Moving Mountains and Receiving Grace

By Nancy Flory Published on July 10, 2018

“You are categorizing your depression,” my husband said. “There’s depression you can handle, depression God can handle, and depression medicine can handle.”

He’d put a mirror to my face. I didn’t like what I saw. But he was right. If the depression I endure is not too bad, I think I can handle it. If it’s a bit worse, I pray and trust God to handle it. When it gets really bad, I go to the doctor.

C.S. Lewis said, “For most of us the prayer in Gethsemane is the only model. Removing mountains can wait.” His words speak to me as if he knew me. I have been praying prayers of Gethsemane. I haven’t prayed to move mountains. Have I even tried?

Nothing is Too Little or Too Big

I was clearly thinking depression is something either too small for God to handle or too large for God to handle. But that can’t be right.

God knows when a sparrow falls to the ground. He can handle the little stuff. Besides, He said we are much more valuable than a sparrow (Matthew 10:29-31). He healed countless people — the hurting, sick, blind and lame. Jesus even raised some from the dead (Matthew 11:4-6, 38-44).

What do I do now? I pray to move the mountains in my way. My first prayer went something like this, “God, please move the mountain.” I then realized that’s still a Gethsemane prayer! A prayer to move mountains is based on faith. Faith the size of a mustard seed (Matthew 17:20). I have to pray from a point of strength — God’s strength in me. My next prayer was this: “I reject depression in the name of Jesus.”

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The Apostle Paul says to take every thought captive. I like how the King James Version puts it: “Casting down imaginations, and every high thing that exalteth itself against the knowledge of God, and bringing into captivity every thought to the obedience of Christ” (2 Corinthians 10:5). Every thought. Captive. In obedience to Christ.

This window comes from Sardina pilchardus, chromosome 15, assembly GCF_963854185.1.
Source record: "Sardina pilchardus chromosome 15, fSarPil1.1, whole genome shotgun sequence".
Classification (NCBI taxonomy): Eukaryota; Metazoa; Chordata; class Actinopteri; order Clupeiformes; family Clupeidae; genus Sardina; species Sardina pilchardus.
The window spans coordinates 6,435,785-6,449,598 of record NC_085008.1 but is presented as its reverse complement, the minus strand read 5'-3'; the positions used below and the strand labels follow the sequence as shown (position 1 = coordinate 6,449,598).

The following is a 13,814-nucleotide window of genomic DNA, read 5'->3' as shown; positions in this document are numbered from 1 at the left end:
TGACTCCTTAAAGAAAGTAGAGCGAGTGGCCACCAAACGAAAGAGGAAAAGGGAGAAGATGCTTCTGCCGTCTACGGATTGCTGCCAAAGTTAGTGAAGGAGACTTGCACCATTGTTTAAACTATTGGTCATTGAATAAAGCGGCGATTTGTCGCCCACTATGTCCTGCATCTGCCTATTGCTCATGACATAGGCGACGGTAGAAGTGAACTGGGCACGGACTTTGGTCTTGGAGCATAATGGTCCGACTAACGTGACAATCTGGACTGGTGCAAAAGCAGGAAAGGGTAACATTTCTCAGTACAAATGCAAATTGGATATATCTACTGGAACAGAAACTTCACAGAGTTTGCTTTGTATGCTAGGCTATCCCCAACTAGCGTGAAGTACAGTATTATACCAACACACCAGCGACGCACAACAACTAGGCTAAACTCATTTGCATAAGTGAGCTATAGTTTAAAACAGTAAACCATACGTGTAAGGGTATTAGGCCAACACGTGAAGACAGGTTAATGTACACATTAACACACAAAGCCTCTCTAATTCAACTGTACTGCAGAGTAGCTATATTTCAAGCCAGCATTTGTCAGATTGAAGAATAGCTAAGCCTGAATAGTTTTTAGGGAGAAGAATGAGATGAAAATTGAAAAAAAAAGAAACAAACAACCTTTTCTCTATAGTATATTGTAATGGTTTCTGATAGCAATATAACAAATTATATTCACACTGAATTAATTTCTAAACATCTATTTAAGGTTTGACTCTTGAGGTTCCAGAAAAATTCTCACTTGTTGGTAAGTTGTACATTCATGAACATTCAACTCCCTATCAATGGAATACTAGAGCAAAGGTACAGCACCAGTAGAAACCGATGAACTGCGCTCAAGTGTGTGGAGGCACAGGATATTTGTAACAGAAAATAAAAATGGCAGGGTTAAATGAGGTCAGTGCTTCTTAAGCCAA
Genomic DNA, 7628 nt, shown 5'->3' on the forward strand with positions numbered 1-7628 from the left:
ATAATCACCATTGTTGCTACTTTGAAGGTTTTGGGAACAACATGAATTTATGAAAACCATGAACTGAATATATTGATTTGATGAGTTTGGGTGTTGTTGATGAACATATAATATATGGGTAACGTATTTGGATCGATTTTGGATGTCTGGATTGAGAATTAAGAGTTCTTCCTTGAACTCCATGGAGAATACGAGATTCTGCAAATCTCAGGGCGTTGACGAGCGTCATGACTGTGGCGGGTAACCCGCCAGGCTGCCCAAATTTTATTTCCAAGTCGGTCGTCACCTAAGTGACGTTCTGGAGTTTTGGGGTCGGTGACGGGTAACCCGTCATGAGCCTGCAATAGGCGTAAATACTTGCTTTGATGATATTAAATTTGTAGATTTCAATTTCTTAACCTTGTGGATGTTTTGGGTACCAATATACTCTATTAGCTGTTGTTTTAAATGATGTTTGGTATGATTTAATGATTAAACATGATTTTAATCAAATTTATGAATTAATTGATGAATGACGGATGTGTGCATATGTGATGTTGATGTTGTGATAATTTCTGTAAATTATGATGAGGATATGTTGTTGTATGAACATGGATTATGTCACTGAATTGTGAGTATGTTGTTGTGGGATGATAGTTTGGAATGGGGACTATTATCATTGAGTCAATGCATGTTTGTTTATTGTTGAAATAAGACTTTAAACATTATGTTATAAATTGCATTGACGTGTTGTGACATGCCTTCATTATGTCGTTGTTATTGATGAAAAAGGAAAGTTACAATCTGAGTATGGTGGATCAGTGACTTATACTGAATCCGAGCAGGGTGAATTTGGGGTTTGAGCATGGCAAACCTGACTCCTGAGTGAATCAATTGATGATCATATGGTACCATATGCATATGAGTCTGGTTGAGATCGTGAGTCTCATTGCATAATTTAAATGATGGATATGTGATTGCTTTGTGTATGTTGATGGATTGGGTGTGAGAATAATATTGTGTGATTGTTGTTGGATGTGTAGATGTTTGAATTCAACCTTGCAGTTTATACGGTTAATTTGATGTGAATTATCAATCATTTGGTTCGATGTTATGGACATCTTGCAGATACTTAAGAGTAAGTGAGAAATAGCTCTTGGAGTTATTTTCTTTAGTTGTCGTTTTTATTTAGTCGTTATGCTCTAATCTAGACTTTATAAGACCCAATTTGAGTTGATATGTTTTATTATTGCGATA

Receiving His Grace

God can handle whatever ails me. The trouble is on my end. “It is not a question of praying and asking God to help you,” Oswald Chambers wrote. “It is taking the grace of God now.”

How do I receive that grace? I pray, “Father, I receive the grace that you have for me today.” I walk in the faith that God’s grace is enough. “‘My grace is sufficient for you, for my power is made perfect in weakness.’ Therefore I will boast all the more gladly about my weaknesses, so that Christ’s power may rest on me. That is why, for Christ’s sake, I delight in weaknesses, in insults, in hardships, in persecutions, in difficulties. For when I am weak, then I am strong.” (2 Corinthians 12:9-10)

Walking Out My Faith

When I realized this weekend that I was having depressive thoughts, I prayed. I recognized that the thought wasn’t from God and I “took it captive,” in the sense that I changed my thoughts through prayer. My prayer went something like this: “That thought isn’t from you, God, and I reject it.” I then replaced those thoughts with those that line up with God’s truth: God loves me. I am valuable. My family loves me. And so forth. Honestly, this a daily kind of prayer.

I also draw on His grace as I need it, and try not to worry about tomorrow. “Each day has enough troubles of its own.” (Matthew 6:34) And it certainly does. Each day, although I struggle, is also a new opportunity to walk out my faith. This morning on my patio, I sipped my coffee and prayed. “Thank you for this day, Father.” Another day to be thankful. Another day to move mountains. Another day to receive grace.

I walk in my faith as each day comes, leaning into His strength. Though I am weak, He has made me strong.

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